Physical Graffiti (2CD)
Physical Graffiti (2CD)
Price: CDN$ 19.40
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5.0 out of 5 stars Physical Graffiti, June 26 2004
This review is from: Physical Graffiti (2CD) (Audio CD)
Led Zeppelin returned from a nearly two-year hiatus in 1975 with Physical Graffiti, a sprawling, ambitious double album. Zeppelin treats many of the songs on Physical Graffiti as forays into individual styles, only occasionally synthesizing sounds, notably on the tense, Eastern-influenced "Kashmir." With John Paul Jones' galloping keyboard, "Trampled Underfoot" ranks as their funkiest metallic grind, while "Houses of the Holy" is as effervescent as pre-Beatles pop and "Down By the Seaside" is the closest they've come to country. Even the heavier blues -- the 11-minute "In My Time of Dying," the tightly wound "Custard Pie," and the monstrous epic "The Rover" -- are subtly shaded, even if they're thunderously loud. Most of these heavy rockers are isolated on the first album, with the second half of Physical Graffiti sounding a little like a scrap-heap of experiments, jams, acoustic workouts, and neo-covers. This may not be as consistent as the first platter, but its quirks are entirely welcome, not just because they encompass the mean, decadent "Sick Again," but the heartbreaking "Ten Years Gone" and the utterly charming acoustic rock & roll of "Boogie With Stu" and "Black Country Woman." Yes, some of this could be labeled as filler, but like any great double album, its appeal lies in its great sprawl, since it captures elements of the band's personality rarely showcased elsewhere -- and even at its worst, Physical Graffiti towers above its hard rock peers of the mid-'70s.

Houses Of The Holy
Houses Of The Holy
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4 of 5 people found the following review helpful
5.0 out of 5 stars Houses Of The Holy, June 26 2004
This review is from: Houses Of The Holy (Audio CD)
Houses of the Holy follows the same basic pattern as Led Zeppelin IV, but the approach is looser and more relaxed. Jimmy Page's riffs rely on ringing, folky hooks as much as they do on thundering blues-rock, giving the album a lighter, more open atmosphere. While the pseudo-reggae of "D'Yer Mak'er" and the affectionate James Brown send-up "The Crunge" suggest that the band were searching for material, they actually contribute to the musical diversity of the album. "The Rain Song" is one of Zep's finest moments, featuring a soaring string arrangement and a gentle, aching melody. "The Ocean" is just as good, starting with a heavy, funky guitar groove before slamming into an a cappella section and ending with a swinging, doo-wop-flavored rave-up. With the exception of the rampaging opening number, "The Song Remains the Same," the rest of Houses of the Holy is fairly straightforward, ranging from the foreboding "No Quarter" and the strutting hard rock of "Dancing Days" to the epic folk/metal fusion "Over the Hills and Far Away." Throughout the record, the band's playing is excellent, making the eclecticism of Page and Plant's songwriting sound coherent and natural

Led Zeppelin IV (aka ZOSO)
Led Zeppelin IV (aka ZOSO)
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5.0 out of 5 stars Led Zeppelin IV, June 26 2004
Encompassing heavy metal, folk, pure rock & roll, and blues, Led Zeppelin's untitled fourth album is a monolithic record, defining not only Led Zeppelin but the sound and style of '70s hard rock. Expanding on the breakthroughs of III, Zeppelin fuse their majestic hard rock with a mystical, rural English folk that gives the record an epic scope. Even at its most basic -- the muscular, traditionalist "Rock & Roll" -- the album has a grand sense of drama, which is only deepened by Plant's burgeoning obsession with mythology, religion, and the occult. Plant's mysticism comes to a head on the eerie folk ballad "The Battle of Evermore," a mandolin-driven song with haunting vocals from Sandy Denny, and on the epic "Stairway to Heaven." Of all of Zeppelin's songs, "Stairway to Heaven" is the most famous, and not unjustly. Building from a simple fingerpicked acoustic guitar to a storming torrent of guitar riffs and solos, it encapsulates the entire album in one song. Which, of course, isn't discounting the rest of the album. "Going to California" is the group's best folk song, and the rockers are endlessly inventive, whether it's the complex, multi-layered "Black Dog," the pounding hippie satire "Misty Mountain Hop," or the funky riffs of "Four Sticks." But the closer, "When the Levee Breaks," is the one song truly equal to "Stairway," helping give IV the feeling of an epic. An apocalyptic slice of urban blues, "When the Levee Breaks" is as forceful and frightening as Zeppelin ever got, and its seismic rhythms and layered dynamics illustrate why none of their imitators could ever equal them.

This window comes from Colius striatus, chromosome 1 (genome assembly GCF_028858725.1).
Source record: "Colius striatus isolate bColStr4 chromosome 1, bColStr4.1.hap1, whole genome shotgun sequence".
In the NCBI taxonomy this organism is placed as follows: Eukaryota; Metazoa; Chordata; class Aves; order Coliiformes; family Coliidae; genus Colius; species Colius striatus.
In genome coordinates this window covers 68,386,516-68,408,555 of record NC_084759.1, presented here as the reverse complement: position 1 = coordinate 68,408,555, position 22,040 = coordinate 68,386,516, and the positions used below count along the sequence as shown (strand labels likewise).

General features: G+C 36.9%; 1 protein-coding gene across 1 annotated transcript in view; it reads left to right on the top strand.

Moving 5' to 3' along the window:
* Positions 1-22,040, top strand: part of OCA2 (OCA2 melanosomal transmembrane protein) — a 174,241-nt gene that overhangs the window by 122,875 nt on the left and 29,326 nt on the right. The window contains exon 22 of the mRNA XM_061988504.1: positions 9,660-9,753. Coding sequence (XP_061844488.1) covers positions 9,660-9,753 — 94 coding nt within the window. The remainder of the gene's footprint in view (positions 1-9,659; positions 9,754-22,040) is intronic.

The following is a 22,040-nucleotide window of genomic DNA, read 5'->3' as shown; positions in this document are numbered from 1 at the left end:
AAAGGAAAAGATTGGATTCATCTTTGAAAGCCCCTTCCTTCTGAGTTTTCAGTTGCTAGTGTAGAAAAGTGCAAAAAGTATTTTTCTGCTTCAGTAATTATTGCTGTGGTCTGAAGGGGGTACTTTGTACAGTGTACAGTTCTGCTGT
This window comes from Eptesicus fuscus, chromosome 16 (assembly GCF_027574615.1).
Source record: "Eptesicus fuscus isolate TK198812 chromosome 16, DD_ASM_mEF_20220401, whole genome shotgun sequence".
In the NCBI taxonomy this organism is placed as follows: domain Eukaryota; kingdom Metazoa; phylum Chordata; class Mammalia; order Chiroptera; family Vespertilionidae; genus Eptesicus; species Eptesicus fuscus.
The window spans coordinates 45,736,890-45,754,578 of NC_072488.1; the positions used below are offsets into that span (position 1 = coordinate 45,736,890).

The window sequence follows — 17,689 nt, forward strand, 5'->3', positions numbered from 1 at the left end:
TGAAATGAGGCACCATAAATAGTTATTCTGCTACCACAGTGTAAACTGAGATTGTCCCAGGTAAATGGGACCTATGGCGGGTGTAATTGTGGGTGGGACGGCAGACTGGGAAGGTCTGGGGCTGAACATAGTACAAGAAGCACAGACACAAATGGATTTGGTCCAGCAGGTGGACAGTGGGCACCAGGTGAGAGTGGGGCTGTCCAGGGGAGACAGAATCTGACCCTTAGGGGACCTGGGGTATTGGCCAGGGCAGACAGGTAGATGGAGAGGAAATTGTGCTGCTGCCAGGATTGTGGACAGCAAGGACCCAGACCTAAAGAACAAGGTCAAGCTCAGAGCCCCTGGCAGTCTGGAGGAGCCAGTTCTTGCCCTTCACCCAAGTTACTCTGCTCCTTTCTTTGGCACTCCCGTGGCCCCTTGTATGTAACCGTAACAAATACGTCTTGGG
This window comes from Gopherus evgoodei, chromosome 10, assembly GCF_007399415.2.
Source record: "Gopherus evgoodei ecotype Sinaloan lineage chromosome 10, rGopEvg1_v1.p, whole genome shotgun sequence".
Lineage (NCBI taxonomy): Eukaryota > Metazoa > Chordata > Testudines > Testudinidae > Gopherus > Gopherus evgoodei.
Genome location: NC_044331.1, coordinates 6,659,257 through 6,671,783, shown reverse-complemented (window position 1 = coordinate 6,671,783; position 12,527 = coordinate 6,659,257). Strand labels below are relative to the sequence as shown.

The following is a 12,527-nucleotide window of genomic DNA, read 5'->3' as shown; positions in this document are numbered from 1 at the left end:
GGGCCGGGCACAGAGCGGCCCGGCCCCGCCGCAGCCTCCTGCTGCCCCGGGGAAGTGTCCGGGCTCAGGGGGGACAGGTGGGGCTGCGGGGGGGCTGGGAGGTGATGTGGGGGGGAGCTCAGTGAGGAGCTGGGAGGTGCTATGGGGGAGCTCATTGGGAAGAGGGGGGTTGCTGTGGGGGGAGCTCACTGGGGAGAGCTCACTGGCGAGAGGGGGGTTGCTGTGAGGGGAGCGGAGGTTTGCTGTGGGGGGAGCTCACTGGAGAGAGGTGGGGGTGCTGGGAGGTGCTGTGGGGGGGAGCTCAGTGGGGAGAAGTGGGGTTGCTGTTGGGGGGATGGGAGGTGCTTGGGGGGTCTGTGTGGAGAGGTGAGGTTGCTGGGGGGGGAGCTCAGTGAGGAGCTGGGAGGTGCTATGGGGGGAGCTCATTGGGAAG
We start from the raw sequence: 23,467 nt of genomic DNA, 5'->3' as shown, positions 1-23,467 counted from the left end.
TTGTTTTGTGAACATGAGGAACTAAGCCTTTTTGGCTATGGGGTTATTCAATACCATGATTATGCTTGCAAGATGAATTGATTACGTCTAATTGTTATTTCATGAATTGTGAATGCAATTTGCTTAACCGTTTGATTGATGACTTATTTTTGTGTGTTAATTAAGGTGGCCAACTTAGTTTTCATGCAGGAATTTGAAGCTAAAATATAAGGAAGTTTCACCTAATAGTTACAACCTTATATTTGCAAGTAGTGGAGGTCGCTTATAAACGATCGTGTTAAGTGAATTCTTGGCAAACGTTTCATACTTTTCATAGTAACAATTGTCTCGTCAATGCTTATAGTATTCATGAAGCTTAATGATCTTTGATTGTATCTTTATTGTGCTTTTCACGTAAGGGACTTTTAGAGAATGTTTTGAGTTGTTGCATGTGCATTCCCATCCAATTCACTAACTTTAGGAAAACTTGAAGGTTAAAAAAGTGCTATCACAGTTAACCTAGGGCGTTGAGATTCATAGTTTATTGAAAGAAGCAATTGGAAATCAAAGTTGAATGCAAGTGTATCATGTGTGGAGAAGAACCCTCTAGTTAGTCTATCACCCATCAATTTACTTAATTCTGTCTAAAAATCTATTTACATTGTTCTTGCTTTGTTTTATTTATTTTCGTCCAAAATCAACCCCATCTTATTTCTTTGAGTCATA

Led Zeppelin III
Led Zeppelin III
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5.0 out of 5 stars Led Zeppelin III, June 26 2004
This review is from: Led Zeppelin III (Audio CD)
On their first two albums, Led Zeppelin unleashed a relentless barrage of heavy blues and rockabilly riffs, but Led Zeppelin III provided the band with the necessary room to grow musically. While there are still a handful of metallic rockers, III is built on a folky, acoustic foundation which gives the music extra depth. And even the rockers aren't as straightforward as before: The galloping "Immigrant Song" is powered by Plant's banshee wail, "Celebration Day" turns blues-rock inside out with a warped slide guitar riff, and "Out on the Tiles" lumbers along with a tricky, multi-part riff. Nevertheless, the heart of the album lies on the second side, when the band delve deeply into English folk. "Gallows Pole" updates a traditional tune with a menacing flair, and "Bron-Y-Aur Stomp" is an infectious acoustic romp, while "That's the Way" and "Tangerine" are shimmering songs with graceful country flourishes. The band haven't left the blues behind, but the twisted bottleneck blues of "Hats Off To (Roy) Harper" actually outstrips the epic "Since I've Been Loving You," which is the only time Zeppelin sound a bit set in their ways.